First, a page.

The pandemic led to the closure of offices, markets, religious buildings and all spaces for physical human interaction. The implications are huge for learning in Africa. Quality education will not be achieved with schools and libraries closed. Innovative approaches need to be adopted to keep children, students and adults learning. Digital spaces have become quite important as the only avenue open to all. Remote work mode has been activated by many organizations while schools and libraries strive to ensure that learning, interactions and engagements continue online. This is critical for Africa in view of the fact that the continent’s literacy level is below average. This is compounded by the high number of out of school children on the continent. Throw in the poverty level in Africa of children who were in school but have no access to devices with which to access the Internet, or steady electricity supply to listen to classes delivered through radio stations and television channels.


This revelation has caused AfLIA to gear up to drive advocacy on access to higher broadband Internet access for African libraries as a critical factor that undergirds access to information as a basic human right. Absence or loss of digital connection cuts people off from education and opportunities that could lead to transformed lives. There are examples of libraries in other climes that left their Internet facilities on, even while shut down, so that their user communities can come to the car park and use the library Internet to take lessons, do assignments and engage with others online. We look forward to such Internet infrastructure in Africa in the post COVID-19 era.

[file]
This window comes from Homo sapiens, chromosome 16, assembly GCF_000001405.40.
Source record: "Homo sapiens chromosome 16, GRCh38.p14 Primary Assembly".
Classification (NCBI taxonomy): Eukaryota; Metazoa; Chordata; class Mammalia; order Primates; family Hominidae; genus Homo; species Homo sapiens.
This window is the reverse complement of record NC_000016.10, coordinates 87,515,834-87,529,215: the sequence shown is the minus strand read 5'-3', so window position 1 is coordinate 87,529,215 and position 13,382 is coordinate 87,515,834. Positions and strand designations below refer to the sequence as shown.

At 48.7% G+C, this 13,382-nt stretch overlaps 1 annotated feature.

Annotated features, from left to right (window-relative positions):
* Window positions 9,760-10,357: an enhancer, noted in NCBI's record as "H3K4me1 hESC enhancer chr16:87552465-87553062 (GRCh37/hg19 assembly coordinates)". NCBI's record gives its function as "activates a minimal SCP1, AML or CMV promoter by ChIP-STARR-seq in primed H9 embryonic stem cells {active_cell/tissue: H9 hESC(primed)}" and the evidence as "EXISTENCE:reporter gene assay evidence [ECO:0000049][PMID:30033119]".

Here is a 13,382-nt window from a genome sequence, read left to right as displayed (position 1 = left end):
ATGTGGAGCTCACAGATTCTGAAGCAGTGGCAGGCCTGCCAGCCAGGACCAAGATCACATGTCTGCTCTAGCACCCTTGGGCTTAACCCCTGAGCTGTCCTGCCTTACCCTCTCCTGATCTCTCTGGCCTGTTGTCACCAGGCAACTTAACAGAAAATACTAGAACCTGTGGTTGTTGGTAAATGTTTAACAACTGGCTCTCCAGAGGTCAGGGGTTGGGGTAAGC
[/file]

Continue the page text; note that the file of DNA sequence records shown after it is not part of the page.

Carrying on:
Beyond access to the Internet, AfLIA is leading librarians to ask salient questions, and seek answers about the content of online spaces/platforms as a majority of humanity migrates online:

   Whose voice?
   Whose values?
   Whose stories?
   Whose meanings?
   Whose knowledge?
   Whose heroes and heroines?


These questions led to the translation of children’s stories by AfLIA member librarians to African languages on the StoryWeaver platform. Almost two hundred stories have been translated into numerous African languages thus far, including Fati and the Green Snake, the story of a little girl who lives in northern Ghana.